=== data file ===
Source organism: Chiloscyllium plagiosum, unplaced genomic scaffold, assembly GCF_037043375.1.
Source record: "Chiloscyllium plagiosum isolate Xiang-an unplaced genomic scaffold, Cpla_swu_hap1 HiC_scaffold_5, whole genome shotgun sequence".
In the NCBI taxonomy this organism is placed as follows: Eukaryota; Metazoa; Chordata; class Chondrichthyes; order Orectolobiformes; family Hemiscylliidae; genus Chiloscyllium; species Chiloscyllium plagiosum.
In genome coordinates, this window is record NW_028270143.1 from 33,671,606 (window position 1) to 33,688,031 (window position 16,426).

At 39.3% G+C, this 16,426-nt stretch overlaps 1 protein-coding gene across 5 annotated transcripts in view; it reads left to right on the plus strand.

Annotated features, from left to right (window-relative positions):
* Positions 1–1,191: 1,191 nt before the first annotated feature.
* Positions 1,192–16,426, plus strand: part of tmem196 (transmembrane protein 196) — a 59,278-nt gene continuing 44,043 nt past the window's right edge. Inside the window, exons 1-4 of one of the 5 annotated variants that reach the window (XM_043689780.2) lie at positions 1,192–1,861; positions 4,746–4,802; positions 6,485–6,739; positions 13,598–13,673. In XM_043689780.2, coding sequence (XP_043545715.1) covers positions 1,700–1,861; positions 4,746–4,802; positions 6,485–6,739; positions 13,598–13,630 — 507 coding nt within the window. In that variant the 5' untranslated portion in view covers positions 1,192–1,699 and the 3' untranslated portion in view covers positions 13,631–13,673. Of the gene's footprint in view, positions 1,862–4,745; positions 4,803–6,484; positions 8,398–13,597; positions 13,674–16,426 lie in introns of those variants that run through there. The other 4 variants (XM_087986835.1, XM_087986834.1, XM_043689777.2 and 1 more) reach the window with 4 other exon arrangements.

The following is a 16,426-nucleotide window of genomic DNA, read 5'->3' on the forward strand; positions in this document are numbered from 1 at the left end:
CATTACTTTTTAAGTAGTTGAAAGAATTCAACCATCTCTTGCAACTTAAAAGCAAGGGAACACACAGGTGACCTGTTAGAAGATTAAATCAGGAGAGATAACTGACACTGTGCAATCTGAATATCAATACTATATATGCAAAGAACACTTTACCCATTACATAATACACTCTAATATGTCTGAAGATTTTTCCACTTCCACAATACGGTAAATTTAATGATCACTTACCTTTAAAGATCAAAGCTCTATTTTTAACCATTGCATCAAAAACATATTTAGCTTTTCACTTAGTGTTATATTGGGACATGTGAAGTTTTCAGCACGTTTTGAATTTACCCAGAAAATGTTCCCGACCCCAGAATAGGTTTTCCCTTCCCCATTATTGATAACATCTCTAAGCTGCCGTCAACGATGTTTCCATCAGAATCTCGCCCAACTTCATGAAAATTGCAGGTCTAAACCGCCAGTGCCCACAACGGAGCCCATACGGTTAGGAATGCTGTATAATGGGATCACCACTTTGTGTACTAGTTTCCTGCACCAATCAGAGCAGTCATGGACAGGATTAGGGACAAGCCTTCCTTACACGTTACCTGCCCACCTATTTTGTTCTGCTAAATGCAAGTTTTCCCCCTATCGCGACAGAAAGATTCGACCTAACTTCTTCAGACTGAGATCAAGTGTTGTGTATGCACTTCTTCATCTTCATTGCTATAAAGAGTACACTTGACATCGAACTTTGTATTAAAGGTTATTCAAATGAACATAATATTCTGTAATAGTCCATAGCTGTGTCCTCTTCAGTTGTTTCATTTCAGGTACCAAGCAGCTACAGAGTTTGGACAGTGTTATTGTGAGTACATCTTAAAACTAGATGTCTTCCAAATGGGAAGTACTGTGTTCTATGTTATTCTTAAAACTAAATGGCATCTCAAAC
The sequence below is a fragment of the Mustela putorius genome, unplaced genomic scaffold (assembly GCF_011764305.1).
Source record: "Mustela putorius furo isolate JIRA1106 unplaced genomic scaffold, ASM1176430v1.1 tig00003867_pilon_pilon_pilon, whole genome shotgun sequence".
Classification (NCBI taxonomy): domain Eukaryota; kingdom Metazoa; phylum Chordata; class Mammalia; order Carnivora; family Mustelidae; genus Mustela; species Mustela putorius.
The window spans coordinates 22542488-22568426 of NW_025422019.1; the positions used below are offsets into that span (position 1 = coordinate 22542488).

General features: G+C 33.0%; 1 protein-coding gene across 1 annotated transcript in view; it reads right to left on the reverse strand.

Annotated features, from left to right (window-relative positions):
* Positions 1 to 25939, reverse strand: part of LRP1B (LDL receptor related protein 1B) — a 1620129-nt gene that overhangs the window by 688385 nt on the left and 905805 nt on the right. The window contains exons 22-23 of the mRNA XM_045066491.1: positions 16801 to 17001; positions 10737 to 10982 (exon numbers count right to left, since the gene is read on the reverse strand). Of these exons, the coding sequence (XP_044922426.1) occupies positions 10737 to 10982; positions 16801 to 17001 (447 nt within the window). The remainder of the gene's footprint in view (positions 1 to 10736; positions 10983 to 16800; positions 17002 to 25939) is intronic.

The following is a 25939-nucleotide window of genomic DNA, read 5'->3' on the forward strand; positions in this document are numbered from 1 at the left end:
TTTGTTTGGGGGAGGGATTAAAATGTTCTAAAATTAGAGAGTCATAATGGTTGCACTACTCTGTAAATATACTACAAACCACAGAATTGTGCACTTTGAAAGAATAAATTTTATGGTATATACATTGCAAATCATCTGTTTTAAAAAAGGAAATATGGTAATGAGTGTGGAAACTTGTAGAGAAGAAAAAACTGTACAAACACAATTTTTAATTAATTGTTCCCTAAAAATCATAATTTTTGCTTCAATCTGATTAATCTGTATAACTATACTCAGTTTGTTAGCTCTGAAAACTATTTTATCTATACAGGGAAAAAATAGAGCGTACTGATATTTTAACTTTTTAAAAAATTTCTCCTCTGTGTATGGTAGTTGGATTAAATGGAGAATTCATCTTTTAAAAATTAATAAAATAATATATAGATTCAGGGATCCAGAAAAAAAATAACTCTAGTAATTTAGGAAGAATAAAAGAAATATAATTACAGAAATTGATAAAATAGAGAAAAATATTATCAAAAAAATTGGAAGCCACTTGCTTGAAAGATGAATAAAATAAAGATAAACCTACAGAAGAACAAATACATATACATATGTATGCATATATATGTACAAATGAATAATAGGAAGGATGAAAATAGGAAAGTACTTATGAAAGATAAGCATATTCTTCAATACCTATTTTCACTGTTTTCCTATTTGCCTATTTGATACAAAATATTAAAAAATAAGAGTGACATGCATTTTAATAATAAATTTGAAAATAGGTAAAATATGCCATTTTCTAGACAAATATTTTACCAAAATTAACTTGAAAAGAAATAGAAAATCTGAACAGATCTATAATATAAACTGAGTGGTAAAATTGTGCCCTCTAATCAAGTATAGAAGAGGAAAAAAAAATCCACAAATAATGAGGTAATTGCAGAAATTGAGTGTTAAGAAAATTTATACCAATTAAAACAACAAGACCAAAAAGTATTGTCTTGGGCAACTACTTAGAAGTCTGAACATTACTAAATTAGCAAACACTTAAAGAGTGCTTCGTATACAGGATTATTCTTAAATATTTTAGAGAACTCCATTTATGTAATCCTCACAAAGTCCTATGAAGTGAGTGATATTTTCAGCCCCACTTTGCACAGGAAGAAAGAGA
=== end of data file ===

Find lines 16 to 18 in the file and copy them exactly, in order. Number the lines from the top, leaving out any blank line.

Annotated features, from left to right (window-relative positions):
* Positions 1 to 25939, reverse strand: part of LRP1B (LDL receptor related protein 1B) — a 1620129-nt gene that overhangs the window by 688385 nt on the left and 905805 nt on the right. The window contains exons 22-23 of the mRNA XM_045066491.1: positions 16801 to 17001; positions 10737 to 10982 (exon numbers count right to left, since the gene is read on the reverse strand). Of these exons, the coding sequence (XP_044922426.1) occupies positions 10737 to 10982; positions 16801 to 17001 (447 nt within the window). The remainder of the gene's footprint in view (positions 1 to 10736; positions 10983 to 16800; positions 17002 to 25939) is intronic.

The following is a 25939-nucleotide window of genomic DNA, read 5'->3' on the forward strand; positions in this document are numbered from 1 at the left end: